Can't Pay The Loan but Won't Pick Up the Phone

By Michelle Singletary
Sunday, April 22, 2007

Home foreclosures are up, in part because of defaults on riskier subprime loans, a trend that's putting communities at risk. But, if past surveys continue to prove true, many financially troubled homeowners will never contact their lenders to work out a way to keep their homes.

Foreclosure filings, which include default and auction sale notices and bank repossessions, rose 7 percent in March from the previous month, and were up 47 percent from a year ago, according to the Web site RealtyTrac, which follows foreclosures.

California, Florida, Texas, Michigan and Ohio had the most foreclosure filings, accounting for 50 percent of the nation's total, RealtyTrac found.

RealtyTrac says that when you exclude mortgage defaults among subprime borrowers -- typically people with past credit issues -- foreclosure filings nationwide are at normal historical levels. However, if foreclosure activity continues to accelerate, we could see "widespread consequences" for all of us, RealtyTrac concluded.

Some steps have already been taken to help people in danger of losing their homes. Neighborhood Assistance Corporation of America, a housing advocacy group, said it has received funding from Citigroup and Bank of America to assist borrowers in refinancing $1 billion in mortgages. Freddie Mac and Fannie Mae, two of the nation's largest mortgage investors, announced plans that would help lenders refinance subprime mortgages held by strapped homeowners.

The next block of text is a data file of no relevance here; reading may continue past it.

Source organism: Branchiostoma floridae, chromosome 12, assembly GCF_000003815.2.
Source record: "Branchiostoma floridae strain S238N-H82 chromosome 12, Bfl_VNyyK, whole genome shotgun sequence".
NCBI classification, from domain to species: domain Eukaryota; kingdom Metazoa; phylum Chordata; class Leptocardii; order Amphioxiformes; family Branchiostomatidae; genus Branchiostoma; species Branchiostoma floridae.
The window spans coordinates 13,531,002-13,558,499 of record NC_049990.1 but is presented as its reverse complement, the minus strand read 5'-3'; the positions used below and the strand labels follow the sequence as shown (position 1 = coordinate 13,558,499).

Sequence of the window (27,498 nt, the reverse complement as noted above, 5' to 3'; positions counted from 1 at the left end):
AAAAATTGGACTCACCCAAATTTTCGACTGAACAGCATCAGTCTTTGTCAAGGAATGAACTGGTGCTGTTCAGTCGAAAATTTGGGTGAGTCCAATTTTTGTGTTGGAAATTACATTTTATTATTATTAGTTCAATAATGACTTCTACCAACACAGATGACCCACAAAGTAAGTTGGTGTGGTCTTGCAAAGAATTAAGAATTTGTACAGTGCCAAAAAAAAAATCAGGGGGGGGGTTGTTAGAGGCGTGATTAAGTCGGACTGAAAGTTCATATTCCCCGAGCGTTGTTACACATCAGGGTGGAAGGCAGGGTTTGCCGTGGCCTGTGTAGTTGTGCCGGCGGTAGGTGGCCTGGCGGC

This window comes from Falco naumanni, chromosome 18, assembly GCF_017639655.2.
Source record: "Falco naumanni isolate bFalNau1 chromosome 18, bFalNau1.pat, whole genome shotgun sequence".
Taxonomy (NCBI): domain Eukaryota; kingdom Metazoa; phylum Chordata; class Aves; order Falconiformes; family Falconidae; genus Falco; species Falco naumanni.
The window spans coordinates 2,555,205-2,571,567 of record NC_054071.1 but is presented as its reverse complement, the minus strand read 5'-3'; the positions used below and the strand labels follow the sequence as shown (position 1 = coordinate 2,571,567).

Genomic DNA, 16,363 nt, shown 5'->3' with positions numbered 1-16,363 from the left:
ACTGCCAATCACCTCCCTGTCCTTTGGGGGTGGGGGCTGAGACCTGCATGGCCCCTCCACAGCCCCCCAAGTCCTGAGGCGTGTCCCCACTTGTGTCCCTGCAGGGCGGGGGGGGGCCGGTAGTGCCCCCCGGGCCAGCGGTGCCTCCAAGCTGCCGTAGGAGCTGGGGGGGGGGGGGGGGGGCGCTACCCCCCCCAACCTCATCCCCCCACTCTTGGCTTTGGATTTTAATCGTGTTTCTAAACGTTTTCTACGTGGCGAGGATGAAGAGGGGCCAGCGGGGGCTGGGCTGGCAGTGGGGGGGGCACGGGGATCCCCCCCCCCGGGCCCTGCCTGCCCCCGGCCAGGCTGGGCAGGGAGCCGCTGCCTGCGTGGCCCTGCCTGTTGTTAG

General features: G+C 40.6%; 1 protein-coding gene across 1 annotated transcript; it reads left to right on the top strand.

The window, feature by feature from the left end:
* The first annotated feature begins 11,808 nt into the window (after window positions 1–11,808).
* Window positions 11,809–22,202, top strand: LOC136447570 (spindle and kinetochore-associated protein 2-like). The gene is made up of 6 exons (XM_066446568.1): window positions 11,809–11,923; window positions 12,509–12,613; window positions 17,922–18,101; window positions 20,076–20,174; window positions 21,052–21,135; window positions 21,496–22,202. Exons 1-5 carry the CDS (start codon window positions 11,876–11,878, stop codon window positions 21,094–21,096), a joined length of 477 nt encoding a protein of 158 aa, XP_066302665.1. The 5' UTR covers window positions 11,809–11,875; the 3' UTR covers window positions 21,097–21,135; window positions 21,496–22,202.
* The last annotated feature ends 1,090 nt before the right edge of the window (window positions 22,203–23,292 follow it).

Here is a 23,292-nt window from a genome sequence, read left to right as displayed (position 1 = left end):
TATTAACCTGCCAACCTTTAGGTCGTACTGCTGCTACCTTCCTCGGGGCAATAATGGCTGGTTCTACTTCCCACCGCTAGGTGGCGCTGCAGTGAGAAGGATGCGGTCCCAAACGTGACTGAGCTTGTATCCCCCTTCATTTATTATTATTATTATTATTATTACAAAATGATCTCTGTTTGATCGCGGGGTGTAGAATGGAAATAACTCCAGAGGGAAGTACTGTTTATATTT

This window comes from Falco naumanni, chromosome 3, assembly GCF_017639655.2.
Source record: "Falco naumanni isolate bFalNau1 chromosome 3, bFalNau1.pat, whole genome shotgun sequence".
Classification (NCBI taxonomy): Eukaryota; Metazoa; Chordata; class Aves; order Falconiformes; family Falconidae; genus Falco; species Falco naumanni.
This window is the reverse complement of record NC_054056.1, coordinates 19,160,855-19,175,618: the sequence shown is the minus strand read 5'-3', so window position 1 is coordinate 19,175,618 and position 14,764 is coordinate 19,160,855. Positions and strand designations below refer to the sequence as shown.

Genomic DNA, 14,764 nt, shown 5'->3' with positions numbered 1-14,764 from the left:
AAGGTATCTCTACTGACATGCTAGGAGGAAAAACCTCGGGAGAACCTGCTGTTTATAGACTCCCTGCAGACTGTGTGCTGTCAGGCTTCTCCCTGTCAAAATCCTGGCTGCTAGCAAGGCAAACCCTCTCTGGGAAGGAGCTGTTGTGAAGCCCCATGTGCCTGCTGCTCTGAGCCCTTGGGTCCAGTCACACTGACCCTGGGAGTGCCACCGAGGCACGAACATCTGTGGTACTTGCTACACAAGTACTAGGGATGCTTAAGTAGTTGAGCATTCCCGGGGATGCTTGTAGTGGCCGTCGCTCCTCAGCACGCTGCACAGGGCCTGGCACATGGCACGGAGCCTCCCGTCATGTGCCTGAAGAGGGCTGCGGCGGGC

However, in one of my recent online discussions, several people expressed outrage at moves to assist distressed home borrowers.

"Are we really going to bail out people who are about to get foreclosed upon?" one reader asked during the chat. "Why should they get help when there are those of us who will never own homes if the prices don't come down, and they won't come down if they continue to be artificially inflated by people who couldn't afford what they bought."

The fact is, foreclosures don't just hurt the credit and spirit of the defaulted borrowers. They can impact an entire community.

"The value of surrounding homes goes down, and other homeowners will have difficulty selling or refinancing their homes, leading to further disinvestment in communities," testified Kenneth D. Wade, chief executive of NeighborWorks America, a Washington-based nonprofit, before the House Financial Services Committee.

A study by the Woodstock Institute in Chicago on foreclosed properties in that city found that each foreclosure of a conventional mortgage within a city block of a single-family home resulted in a 0.9 percent to 1.1 percent decline in property value.

It's absolutely in everyone's best interest to help borrowers facing foreclosure. In addition to asking for refinancing help, there is something borrowers themselves can do to stave off a foreclosure -- pick up the telephone and call their lenders or the companies servicing their loan to explore any loan work-out options.

But the reality is that many financially strapped homeowners don't respond to calls or letters from their lenders. An overwhelming majority of respondents in a Freddie Mac survey said they didn't call the company servicing their loan because they didn't think they had any options that could help them avoid losing their home.

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